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In an informatic theoretic sense, complete randomness maximizes information. For instance, an image of randomly distributed black and white pixels has a very high entropy/information. For a human brain, such an image does not contain any valuable information. However, if we remove some randomness and align some pixels to represent a specific shape, the human brain can recognize this shape and process/gather information. Thus, for the human brain, maximum information in the sense of Shannon entropy is not valueable.

My question is: What is the relationship between Shannon entropy and information, understandable by the human brain? Why can we not make sense of a channel with maximum information? Why do we need less than maximum information to gather valuable information?

Thanks!

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  • $\begingroup$ If this problem gets solved I suggest you put up a bounty of $50$ for a proof of the Riemann hypothesis. $\endgroup$ – Christian Blatter Oct 29 '18 at 16:05
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For convenience, I'll call your concept of an "image of randomly distributed black and white pixels" a "white noise picture".

While there is as yet no satisfactory mathematical characterization of the human brain, we can be confident that the brain's functions arose from evolutionary pressures. It is also widely accepted in academic research psychology that the human brain is a computational device. From this point of view, then, there is no difference between Shannon information and the information processed by the brain.

From this point of view, there is no evolutionary value in recognizing white noise pictures or distinguishing one such picture from another, so the brain doesn't have this functionality. This addresses your second question and much of your third question.

There is plainly evolutionary value in recognizing what we all would call familiar shapes. Since these require less information to describe that a white-noise picture, we get closer to your third question.

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Let me sidestep the question of how exactly entropy and the human brain are related, and instead say something about the connection between entropy and knowledge, which I think ultimately gets at your question.

An intuition you should have about Shannon entropy is that "channels" (since this is the term information theorists use) which are higher entropy require more knowledge to remember, in principle. For example, if you know that the top half of an image is white and the bottom half is black, you can write down a short formula that can reproduce the picture for you - much shorter, in fact, than the naive way to memorize an image, which is to just write down a giant table that lists the hue of every pixel individually. Consequently the "minimal amount of knowledge" required to know every pixel value is at least as short as the short description we just gave. (Another way to say this is that the image can be compressed in a very efficient way.)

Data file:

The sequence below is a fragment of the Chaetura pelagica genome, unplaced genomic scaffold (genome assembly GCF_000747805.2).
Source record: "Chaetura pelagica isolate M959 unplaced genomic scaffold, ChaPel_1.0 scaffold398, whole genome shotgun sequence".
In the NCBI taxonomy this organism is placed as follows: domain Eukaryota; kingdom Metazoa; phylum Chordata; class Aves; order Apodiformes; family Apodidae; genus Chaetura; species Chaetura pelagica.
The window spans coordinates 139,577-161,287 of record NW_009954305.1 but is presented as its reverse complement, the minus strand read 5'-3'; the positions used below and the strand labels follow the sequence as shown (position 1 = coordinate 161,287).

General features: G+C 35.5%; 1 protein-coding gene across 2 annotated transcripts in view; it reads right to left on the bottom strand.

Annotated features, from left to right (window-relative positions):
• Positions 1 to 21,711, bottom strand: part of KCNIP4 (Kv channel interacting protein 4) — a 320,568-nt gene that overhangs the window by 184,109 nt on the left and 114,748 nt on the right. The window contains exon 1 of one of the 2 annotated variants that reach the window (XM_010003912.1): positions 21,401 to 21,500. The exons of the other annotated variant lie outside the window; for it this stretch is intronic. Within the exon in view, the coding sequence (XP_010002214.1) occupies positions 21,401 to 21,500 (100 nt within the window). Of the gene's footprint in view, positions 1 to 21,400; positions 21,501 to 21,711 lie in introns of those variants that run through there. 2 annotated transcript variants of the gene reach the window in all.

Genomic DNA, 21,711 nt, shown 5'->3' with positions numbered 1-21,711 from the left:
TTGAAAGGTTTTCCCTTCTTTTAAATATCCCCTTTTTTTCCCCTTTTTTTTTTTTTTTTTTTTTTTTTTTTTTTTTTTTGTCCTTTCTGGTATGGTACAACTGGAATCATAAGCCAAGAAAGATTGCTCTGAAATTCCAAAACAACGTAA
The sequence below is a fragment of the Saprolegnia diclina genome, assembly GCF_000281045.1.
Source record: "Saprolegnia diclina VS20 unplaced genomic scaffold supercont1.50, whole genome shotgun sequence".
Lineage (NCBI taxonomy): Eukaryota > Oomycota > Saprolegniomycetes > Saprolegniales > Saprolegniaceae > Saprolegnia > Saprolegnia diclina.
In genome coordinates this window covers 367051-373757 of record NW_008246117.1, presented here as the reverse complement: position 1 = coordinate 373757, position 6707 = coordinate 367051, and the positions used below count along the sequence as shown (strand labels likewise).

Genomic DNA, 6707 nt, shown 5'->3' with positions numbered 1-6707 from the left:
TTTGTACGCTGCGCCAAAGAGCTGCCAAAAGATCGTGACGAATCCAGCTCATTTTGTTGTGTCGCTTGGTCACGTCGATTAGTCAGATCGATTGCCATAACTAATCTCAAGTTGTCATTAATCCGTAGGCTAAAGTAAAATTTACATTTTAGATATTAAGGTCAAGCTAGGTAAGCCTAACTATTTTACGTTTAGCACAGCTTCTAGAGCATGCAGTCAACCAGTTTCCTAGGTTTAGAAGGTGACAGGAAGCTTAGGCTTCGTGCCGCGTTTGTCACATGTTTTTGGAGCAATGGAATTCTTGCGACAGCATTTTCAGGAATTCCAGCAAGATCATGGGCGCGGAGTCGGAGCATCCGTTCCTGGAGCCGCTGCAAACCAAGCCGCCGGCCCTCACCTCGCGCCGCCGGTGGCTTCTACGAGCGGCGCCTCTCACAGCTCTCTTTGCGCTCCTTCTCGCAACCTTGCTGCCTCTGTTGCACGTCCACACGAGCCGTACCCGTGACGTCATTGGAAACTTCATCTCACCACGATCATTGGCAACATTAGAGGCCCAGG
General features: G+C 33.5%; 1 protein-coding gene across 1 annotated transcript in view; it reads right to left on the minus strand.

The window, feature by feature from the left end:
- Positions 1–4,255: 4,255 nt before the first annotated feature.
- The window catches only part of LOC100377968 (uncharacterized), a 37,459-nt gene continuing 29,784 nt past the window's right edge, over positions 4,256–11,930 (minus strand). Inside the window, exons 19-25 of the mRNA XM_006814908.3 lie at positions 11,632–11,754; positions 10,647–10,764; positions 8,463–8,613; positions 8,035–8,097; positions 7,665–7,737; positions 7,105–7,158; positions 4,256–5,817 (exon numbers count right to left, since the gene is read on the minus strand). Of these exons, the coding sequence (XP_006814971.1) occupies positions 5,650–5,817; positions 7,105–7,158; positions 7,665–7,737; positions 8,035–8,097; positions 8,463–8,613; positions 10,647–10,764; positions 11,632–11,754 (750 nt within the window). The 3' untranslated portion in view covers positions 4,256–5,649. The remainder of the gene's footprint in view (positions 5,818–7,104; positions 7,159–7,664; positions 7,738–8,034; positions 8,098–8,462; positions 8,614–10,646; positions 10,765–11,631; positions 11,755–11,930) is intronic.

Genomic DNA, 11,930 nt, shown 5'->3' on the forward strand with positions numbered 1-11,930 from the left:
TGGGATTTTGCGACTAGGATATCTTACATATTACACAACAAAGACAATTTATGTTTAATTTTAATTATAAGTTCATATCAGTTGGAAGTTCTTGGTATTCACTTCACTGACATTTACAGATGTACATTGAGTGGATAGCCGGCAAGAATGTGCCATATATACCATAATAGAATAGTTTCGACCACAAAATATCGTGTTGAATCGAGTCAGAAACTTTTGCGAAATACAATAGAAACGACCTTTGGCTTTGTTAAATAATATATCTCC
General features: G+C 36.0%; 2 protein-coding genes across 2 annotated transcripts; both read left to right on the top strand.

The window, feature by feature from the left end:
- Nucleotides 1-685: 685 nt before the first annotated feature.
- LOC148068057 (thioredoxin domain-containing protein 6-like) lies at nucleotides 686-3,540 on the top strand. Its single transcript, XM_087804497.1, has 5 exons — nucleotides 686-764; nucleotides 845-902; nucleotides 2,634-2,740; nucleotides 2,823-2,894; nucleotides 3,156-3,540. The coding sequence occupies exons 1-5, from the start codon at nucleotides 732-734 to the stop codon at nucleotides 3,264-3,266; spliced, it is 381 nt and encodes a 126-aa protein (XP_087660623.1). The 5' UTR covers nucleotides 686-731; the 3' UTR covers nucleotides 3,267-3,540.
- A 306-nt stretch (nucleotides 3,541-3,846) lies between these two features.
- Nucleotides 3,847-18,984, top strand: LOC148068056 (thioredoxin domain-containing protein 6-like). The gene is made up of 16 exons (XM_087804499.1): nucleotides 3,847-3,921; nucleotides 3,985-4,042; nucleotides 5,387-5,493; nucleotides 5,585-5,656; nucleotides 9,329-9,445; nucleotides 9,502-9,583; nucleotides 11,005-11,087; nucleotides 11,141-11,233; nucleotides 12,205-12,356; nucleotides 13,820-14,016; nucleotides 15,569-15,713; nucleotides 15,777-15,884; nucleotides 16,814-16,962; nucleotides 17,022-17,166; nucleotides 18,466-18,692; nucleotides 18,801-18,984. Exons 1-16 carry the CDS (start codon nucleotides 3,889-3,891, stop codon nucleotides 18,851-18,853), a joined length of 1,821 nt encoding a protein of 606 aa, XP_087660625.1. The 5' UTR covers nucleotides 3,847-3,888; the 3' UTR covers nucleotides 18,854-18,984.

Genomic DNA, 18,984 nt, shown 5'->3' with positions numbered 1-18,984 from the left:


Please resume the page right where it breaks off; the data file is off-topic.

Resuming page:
However, for a specific image which was produced by a random noise process, we expect that there will typically not be a short description of the image - we can try all sorts of different "compression schemes" (algorithms which systematically look for shorter descriptions) and they will all be around the same length as just a giant matrix of pixel values. But memorizing an entire image pixel-by-pixel requires storing tens of thousands of pieces of information somewhere! This is way worse than storing a short formula or description or something. Consequently, the knowledge associated with actually knowing a specific random noise image is expected to be quite high.

In sum, entropy <-> minimum amount of knowledge required to memorize a channel (normalized against the length of the channel).

This does not directly address your intuition that indeed, a random noise image does not look like any specific piece of information to most of us. But this is the story almost every information theorist has in their head about Shannon entropy, and so is at least a decent attempt at an answer to your question.

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For the human being, a stable random picture of white/black pixels is just a background, quite the same as if it is all white or all black. And quite the same if it is a forest, a sand desert, a meadow, etc.
Except for those recognized as dangerous, and specially if coincidentally with the other senses.

When the image is moving, some attention is called upon, and then relaxed if recognized "familiar": forest trees with wind, sky with clouds, and .. tv with advertising.

It looks that our attention concentrates on the variation in space and time of the entropy: either a black&white flag in the snow, or a white dish on a black&white towel.

That means, we are to distinguish a sudden (relatively long) burst of zeros amidst a casual binary string, or a burst of (high frequency) noise amidst a relatively "stable" signal.

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